Pinkney v. Prince George's County, Maryland et al
MEMORANDUM OPINION AND ORDER dismissing all of Plaintiff's claims against Defendants; directing Clerk to CLOSE the case. Signed by Magistrate Judge William Connelly on 09/24/2014. (nk, Chambers)
IN THE UNITED STATES DISTRICT COURT
FOR THE DISTRICT OF MARYLAND
PO THIGPEN, et al.
Civil Action No. WGC-12-2062
MEMORANDUM OPINION & ORDER
On April 19, 2012 Plaintiff filed a complaint in the Circuit Court for Prince George’s
County, Maryland, asserting violations of the U.S. Constitution, the Maryland Constitution and
tort claims stemming from an alleged assault, battery, false imprisonment and false arrest by
Prince George’s County Police Department police officers on April 19, 2009. See ECF No. 2.
Defendants removed the action to this court on July 11, 2012. See ECF Nos. 1, 5. This court
issued a Scheduling Order on November 13, 2013, see ECF No. 30, with discovery closing on
March 28, 2014. At the request of the parties, discovery was extended an additional two months
or until May 28, 2014. See ECF Nos. 31-32.
On June 3, 2014 counsel for Defendants filed a joint status report.
On this week, Defendants will file a motion for sanctions due to
the Plaintiff’s failure to appear at her deposition properly noticed
for May 8, 2014, as well as her failure to supply any written
discovery responses. In that motion, Defendant[s] will request
dismissal of the Plaintiff’s claims as an appropriate sanction. On
June 3, 2014 at approximately 11:49 a.m., Plaintiff’s counsel
represented that he will not oppose the motion for sanctions and
ECF No. 33 at 1. Defendants filed their motion for sanctions on June 16, 2014. See ECF No. 35.
Plaintiff did not file response.
In the Order of July 25, 2014 this court granted Defendants’ motion for sanctions. See
ECF No. 38. The Order of June 26, 2014 (ECF No. 37), whereby the court extended the
dispositive motions deadline to July 28, 2014, was vacated. ECF No. 38 ¶ 9. The court directed
Plaintiff to serve Defendants with her answers to interrogatories and responses to requests for
production of documents not later than August 12, 2014. Id. ¶ 7. By August 15, 2014 the court
directed Defendants to notify the court whether they have received Plaintiff’s discovery
responses. “If Plaintiff fails to serve discovery responses as ordered supra, the Court will
dismiss this action and direct the Clerk of Court to close the case[.]” Id. ¶ 8.
On August 25, 2014 Defendants filed correspondence about Plaintiff’s discovery failure.
I am writing to inform you that Plaintiff has not supplied responses
to Defendants’ written discovery requests. These requests were
initially served upon the Plaintiff on November 14, 2013. In
accordance with your Order of July 25, 2014 [ECF #38],
Defendants request that this matter now be dismissed.
ECF No. 39 (Letter from Whitted, Esq. to Judge Connelly of 8/25/14).
Plaintiff has not
responded to this correspondence. The court now considers Defendants’ request. No hearing is
deemed necessary. See Local Rule 105.6 (D. Md. 2014).
STANDARD OF REVIEW
District courts have the authority to dismiss cases under Federal Rule of Civil Procedure
(“Rule”) 37(b)(2)(A) when a party fails to comply with a discovery order, as well as under Rules
37(d) and 41(b) as part of the courts’ “comprehensive arsenal of Federal Rules and statutes to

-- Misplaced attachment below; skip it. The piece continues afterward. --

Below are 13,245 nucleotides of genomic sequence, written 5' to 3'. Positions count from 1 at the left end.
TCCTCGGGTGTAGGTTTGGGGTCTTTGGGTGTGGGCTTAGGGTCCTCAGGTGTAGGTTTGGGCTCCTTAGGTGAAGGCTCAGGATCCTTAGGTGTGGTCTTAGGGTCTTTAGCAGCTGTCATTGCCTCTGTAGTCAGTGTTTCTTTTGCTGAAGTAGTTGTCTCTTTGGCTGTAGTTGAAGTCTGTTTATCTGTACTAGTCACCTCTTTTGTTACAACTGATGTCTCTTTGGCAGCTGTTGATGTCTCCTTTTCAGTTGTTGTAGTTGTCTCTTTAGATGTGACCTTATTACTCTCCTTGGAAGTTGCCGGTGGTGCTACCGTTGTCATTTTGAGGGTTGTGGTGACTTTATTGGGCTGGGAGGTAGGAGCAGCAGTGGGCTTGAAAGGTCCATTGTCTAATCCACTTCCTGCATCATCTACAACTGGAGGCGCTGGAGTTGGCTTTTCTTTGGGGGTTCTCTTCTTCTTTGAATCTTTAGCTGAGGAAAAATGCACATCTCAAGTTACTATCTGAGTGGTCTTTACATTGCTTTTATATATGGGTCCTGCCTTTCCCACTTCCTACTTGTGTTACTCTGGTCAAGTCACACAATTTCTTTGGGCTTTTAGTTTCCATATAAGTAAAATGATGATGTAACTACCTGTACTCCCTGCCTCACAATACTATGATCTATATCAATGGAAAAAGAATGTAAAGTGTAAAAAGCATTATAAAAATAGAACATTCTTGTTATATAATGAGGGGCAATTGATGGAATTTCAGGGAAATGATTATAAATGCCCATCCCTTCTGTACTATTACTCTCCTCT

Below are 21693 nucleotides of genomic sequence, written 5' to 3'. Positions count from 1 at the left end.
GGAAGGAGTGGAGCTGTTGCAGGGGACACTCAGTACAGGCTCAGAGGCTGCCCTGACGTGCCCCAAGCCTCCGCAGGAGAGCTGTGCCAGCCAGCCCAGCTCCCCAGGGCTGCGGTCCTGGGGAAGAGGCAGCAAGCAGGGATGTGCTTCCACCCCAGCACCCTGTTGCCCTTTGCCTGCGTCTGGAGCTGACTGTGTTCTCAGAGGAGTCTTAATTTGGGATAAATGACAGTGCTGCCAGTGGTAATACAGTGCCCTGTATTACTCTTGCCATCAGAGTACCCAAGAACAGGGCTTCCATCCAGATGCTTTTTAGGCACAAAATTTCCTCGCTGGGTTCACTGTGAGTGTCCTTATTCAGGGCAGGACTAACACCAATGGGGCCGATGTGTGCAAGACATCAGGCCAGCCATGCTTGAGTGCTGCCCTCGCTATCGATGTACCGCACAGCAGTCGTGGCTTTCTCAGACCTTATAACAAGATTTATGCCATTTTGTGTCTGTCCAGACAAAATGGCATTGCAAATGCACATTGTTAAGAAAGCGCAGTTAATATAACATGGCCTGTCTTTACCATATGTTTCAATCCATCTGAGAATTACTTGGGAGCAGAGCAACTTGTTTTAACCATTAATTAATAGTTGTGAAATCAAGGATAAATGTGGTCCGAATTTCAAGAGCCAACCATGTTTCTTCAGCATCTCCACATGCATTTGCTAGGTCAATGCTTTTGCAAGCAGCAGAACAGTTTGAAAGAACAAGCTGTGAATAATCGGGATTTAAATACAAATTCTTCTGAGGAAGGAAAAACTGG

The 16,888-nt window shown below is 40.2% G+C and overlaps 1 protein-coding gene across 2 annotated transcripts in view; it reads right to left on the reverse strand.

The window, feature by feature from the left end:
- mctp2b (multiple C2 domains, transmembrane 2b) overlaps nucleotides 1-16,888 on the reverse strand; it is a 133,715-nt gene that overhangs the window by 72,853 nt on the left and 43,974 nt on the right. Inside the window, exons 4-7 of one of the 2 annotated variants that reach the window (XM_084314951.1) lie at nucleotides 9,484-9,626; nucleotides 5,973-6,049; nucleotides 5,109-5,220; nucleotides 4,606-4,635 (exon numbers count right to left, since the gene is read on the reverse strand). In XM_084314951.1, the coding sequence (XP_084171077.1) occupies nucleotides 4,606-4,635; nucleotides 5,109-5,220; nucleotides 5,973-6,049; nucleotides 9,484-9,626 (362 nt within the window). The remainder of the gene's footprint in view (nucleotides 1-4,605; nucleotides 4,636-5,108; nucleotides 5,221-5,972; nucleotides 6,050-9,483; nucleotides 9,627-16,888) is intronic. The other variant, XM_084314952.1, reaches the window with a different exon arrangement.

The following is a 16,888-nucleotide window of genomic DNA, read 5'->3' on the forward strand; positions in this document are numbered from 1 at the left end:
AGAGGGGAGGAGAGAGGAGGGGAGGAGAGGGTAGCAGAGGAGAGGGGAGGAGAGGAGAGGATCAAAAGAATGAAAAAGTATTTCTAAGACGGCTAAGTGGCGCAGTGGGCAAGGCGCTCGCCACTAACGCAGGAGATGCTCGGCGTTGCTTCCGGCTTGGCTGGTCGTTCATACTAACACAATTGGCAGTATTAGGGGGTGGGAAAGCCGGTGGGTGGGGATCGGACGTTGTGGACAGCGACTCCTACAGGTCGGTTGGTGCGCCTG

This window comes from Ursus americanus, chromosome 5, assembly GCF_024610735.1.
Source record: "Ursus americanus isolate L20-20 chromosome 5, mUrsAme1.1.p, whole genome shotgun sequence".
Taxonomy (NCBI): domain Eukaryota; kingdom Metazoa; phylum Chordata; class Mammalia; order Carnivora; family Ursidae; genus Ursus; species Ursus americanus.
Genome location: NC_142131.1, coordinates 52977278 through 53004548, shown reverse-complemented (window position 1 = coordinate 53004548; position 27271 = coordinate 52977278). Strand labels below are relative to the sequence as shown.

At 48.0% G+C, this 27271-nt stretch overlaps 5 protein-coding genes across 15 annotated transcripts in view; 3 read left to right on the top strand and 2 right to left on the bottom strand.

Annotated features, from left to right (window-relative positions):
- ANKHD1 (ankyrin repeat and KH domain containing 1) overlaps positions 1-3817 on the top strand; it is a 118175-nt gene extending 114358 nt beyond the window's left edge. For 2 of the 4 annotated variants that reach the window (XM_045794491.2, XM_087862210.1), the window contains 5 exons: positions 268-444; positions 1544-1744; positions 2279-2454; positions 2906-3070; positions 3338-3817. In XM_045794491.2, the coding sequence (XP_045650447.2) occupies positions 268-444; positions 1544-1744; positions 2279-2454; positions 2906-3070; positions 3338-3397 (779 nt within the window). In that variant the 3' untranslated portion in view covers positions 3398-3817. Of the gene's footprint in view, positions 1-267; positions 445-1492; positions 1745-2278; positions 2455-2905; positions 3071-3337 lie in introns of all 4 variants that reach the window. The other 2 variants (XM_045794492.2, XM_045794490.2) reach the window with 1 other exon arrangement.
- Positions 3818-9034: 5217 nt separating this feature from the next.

protect themselves from abuse.” Chambers v. NASCO, Inc., 501 U.S. 32, 62 (1991) (Kennedy,
J., dissenting). Rule 37(b) provides that the court may “dismiss the action or proceeding in
whole or in part” if a party “fails to obey an order to provide or permit discovery[.]” Fed. R. Civ.
P. 37(b)(2)(A)(v). Likewise, Rule 37(d) provides that the court may order sanctions, including
dismissal, if “a party, after being properly served with interrogatories under Rule 33 or a request
for inspection under Rule 34, fails to serve its answers, objections, or written response.” Fed. R.
Civ. P. 37(d)(1)(A)(ii), (d)(3). Further, Rule 41(b) provides that the court may dismiss an action
“[i]f the plaintiff fails to prosecute or to comply with . . . a court order[.]”
However, “[d]ismissal with prejudice is ordinarily reserved for the most egregious
cases.” Sadler v. Dimensions Health Corp., 178 F.R.D. 56, 59 (D. Md. 1998) (citing Dove v.
Codesco, 569 F.2d 807, 810 (4th Cir. 1978), in which the court stated that dismissal with
prejudice under Rule 41(b) was only for “clear record of delay or contumacious conduct by the
plaintiff”). Indeed, “only the most flagrant case, where the party’s noncompliance represents bad
faith and callous disregard for the authority of the district court and the Rules, [should] result in
the extreme sanction of dismissal or judgment by default.” Mut. Fed. Sav. & Loan Ass’n v.
Richards & Assocs., Inc., 872 F.2d 88, 92 (4th Cir. 1989). To that end, before ordering dismissal
under Rule 37(b) or (d), the court applies a four factor test: “’(1) whether the non-complying
party acted in bad faith; (2) the amount of prejudice that noncompliance caused the adversary;
(3) the need for deterrence of the particular sort of non-compliance; and (4) whether less drastic
sanctions would have been effective.’” Bethesda Softworks LLC v. Interplay Entm’t Corp., No.
DKC-09-2357, 2011 WL 1559308, at *2 (D. Md. Apr. 25, 2011) (quoting Belk v. CharlotteMecklenburg Bd. of Educ., 269 F.3d 305, 348 (4th Cir. 2001)); see Mut. Fed. Sav. & Loan Ass’n,
872 F.2d at 92.
Prior to dismissal under Rule 41(b), the court must consider four similar factors: “(1) the
plaintiff’s degree of personal responsibility; (2) the amount of prejudice caused the defendant;
(3) the presence of a drawn out history of deliberately proceeding in a dilatory fashion; and (4)
the effectiveness of sanctions less drastic than dismissal.” Hillig v. Comm’r of Internal Revenue,
916 F.2d 171, 174 (4th Cir. 1990). “[T]he Court will combine its analysis of the question
whether dismissal is appropriate under Rules 37(d) and 41(b)” because the legal standards for
dismissal under both rules are “’virtually the same.’” Taylor v. Fresh Fields Markets, Inc., No.
Civ. A. 94-0055-C, 1996 WL 403787, at *2 (W.D. Va. June 27, 1996) (quoting Carter v. Univ.
of W. Va. Sys., 23 F.3d 400, 1994 WL 192031, at *2 (4th Cir. 1994)); see, e.g., Tabor v. E.J.
Patterson, Inc., No. Civ. A. 98-2438, 1999 WL 52144 (E.D. La. Jan. 28, 1999) (analyzing facts
under Rules 37(d) and 41(b) together and dismissing without prejudice pro se plaintiff’s claims